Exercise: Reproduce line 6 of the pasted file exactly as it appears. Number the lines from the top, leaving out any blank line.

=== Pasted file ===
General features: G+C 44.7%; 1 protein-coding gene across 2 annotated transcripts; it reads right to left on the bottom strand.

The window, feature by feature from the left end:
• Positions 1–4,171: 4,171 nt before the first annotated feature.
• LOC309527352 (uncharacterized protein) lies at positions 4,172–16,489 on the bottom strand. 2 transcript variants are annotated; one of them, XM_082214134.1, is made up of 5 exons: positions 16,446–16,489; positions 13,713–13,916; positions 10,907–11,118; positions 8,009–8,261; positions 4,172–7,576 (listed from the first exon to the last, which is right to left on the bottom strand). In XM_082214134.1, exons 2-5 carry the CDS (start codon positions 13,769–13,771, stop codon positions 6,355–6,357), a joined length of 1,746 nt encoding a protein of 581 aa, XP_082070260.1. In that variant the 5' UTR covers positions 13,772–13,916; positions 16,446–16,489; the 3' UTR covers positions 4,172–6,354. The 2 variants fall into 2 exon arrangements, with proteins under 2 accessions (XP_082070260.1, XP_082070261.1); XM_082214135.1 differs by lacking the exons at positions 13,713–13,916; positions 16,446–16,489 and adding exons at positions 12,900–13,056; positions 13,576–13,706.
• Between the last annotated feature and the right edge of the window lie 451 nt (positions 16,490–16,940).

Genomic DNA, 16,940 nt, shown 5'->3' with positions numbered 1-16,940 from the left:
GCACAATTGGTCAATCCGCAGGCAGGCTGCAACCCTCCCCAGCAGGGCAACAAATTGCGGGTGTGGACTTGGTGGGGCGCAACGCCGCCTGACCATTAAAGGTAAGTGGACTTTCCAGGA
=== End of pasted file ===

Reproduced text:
Genomic DNA, 16,940 nt, shown 5'->3' with positions numbered 1-16,940 from the left: